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Samsung Portable SSD T7 short review – Compact storage with USB 3.2 (Gen 2)

The Samsung Portable SSD T7 aims to be an external hard drive for everything. It comes in three sizes and colors, features wide compatibility and promises high transfer rates thanks to its speedy USB 3.2 (Gen 2). We took a closer look at this compact all-purpose drive.
(photo: Daniel Schmidt)

The Samsung Portable SSD T7 (short: PSSD T7) is the direct successor to the PSSD T5 and it again comes in three variants: The version we are testing, namely the standard model, one with an integrated fingerprint sensor (T7 Touch) and the T7 Shield, which is even more resistant.

The 500-GB version of the Portable SSD T7 which we are testing originally had an MRSP of US$104.99, but is now available to order directly from Samsung for US$94.99.

The SSD is actually a little older, but last year's launch of the iPhone 15 series—which now all rely on USB-C—has put these compact storage dwarves back into the spotlight. We have put them to the test.


Capacity 500 GB/1 TB/2 TB
Connectivity USB 3.2 (Gen. 2)
Data transfer rates
(sequential, manufacturer indication)
Read: up to 1,050 MB/s
Write: up to 1,000 MB/s
Security AES 256-bit hardware encryption, password
UASP mode supported
Footprint 85 x 57 x 8.0 mm
Weight 58 g
Warranty 3 years
Firmware FXG42P2Q
Scope of delivery PSSD T7, USB cable (Type-A to Type-C, 0.5 m), USB cable (Type-C to Type-C, 0.5 m)

Case and connectivity - The PSSD T7 comes in credit card format

The Samsung Portable SSD T7 is pretty much the same size as a credit card—but much thicker at exactly 8 millimeters. Thanks to its rounded edges along the long sides, it fits nicely into your hand and can be stashed away easily into any trouser pocket. Its metal case also has a very high-quality appearance and looks really smart on our blue test model.

In addition to blue, the Samsung SSD is also available in black and red. You can choose between 500 GB, 1 TB or 2 TB storage for all three color variants. There is also a blue status LED next to the USB-C port.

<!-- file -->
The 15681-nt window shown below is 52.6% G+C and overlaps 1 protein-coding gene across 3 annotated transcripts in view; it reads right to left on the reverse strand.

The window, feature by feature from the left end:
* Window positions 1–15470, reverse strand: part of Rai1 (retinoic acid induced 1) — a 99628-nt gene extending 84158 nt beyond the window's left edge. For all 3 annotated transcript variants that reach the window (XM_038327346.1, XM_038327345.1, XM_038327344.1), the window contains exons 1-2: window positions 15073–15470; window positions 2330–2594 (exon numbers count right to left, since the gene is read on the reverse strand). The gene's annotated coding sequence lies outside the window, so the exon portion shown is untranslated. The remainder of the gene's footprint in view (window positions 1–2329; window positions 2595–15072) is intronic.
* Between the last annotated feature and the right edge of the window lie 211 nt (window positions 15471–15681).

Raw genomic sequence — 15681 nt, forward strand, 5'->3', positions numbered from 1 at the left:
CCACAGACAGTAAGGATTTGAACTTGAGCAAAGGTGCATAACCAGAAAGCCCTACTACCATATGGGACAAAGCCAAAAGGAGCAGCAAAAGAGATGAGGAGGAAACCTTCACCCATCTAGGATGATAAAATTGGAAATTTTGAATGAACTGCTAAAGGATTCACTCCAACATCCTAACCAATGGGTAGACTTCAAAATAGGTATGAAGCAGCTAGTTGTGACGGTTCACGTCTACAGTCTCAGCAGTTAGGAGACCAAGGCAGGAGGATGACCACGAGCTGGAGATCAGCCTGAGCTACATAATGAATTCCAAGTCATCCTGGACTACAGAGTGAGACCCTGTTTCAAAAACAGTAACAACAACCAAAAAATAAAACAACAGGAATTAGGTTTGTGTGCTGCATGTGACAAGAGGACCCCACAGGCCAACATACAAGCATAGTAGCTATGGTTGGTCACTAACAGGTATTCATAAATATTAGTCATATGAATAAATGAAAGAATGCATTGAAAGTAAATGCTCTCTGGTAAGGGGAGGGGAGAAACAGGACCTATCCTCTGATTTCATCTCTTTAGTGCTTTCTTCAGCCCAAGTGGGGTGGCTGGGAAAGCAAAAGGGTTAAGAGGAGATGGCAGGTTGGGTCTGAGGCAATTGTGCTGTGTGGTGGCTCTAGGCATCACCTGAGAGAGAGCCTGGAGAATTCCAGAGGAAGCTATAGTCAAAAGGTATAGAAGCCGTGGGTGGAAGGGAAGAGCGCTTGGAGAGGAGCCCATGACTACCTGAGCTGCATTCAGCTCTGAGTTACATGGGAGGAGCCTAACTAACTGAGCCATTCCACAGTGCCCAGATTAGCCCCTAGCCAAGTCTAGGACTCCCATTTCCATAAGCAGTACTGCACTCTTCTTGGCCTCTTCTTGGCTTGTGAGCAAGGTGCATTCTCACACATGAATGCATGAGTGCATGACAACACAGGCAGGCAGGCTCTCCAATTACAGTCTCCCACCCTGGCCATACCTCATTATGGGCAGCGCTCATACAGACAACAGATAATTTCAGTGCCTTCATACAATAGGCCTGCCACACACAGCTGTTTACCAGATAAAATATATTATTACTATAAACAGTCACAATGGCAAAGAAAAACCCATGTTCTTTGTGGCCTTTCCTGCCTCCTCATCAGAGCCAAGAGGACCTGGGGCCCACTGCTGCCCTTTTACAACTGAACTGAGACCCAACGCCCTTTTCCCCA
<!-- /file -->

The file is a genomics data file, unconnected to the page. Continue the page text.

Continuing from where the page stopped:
Its interface is USB 3.2 (Gen. 2), which in theory enables data transfer rates of up to 10 GBit/s, which corresponds to a maximum of 1.250 MB/s.

The Portable SSD T7 has no certification to protect it from dust and water but is drop-proof up to a height of two meters. If you need more security, then you have to go for the T7 Shield, which can withstand an additional meter and is also IP65 dustproof and protected against water jets from all directions.

Technically, experienced users could also open up the PSSD T7, but you would then have to accept a loss of warranty. Its case is secured with four Phillips screws. Inside is a plastic frame to which the circuit board is attached with four additional Phillips screws. There is also some thermal tape between the two components to dissipate heat better. It sounds easy to perform maintenance on at first, but both the storage and the USB port are soldered to the circuit board.

 (photo: Daniel Schmidt)
 (photo: Daniel Schmidt)
 (photo: Daniel Schmidt)
Status LED directly next to the USB-C port (photo: Daniel Schmidt)
 (photo: Daniel Schmidt)
 (photo: Daniel Schmidt)
 (photo: Daniel Schmidt)
Size comparison: The Samsung PSSD T7 and a 1 Euro coin (photo: Daniel Schmidt)
Size comparison: The Samsung PSSD T7 and a credit-card-sized ticket (photo: Daniel Schmidt)

Operation – The external Samsung SSD with exFAT formatting

The Samsung Portable SSD T7 is ready to use straight out of the box and is formatted with the exFAT file system—which most PCs, Macs, iPhones, iPads, Android devices and games consoles can handle without any problems. Of course, the SSD can also be formatted with a different file system. Thanks to the PSSD T7's low power consumption, older smartphones or tablets should also work without any problems and without the need for an additional power source.

If you wish, you can protect your PSSD T7 with a password, which is protected with AES 256-bit hardware encryption. To set this up, you need either the Samsung Portable SSD software or Samsung Magician.

Now comes the sticking point: As mentioned at the beginning, Samsung also advertizes the Portable SSD T7 series for use with the iPhone 15 Pro and iPhone 15 Pro Max, in particular as a storage expansion for recording ProRes videos—which requires a data carrier connected via USB. This also works wonderfully, but only as long as no password protection is active. As the aforementioned programs are only available for Android, Windows and Mac OS, iOS cannot unlock the hard drive, resulting in the iPhone camera not even being able to access it in the first place. The T7 is then displayed in the file manager, but not as a writable medium (see screenshot). The visible data is limited to the PSSD T7's basic software and your own data is not visible. So if you want to use the Portable SSD T7 with the iPhone but still want to protect your data, you will have to use the T7 Touch, which features an integrated fingerprint sensor.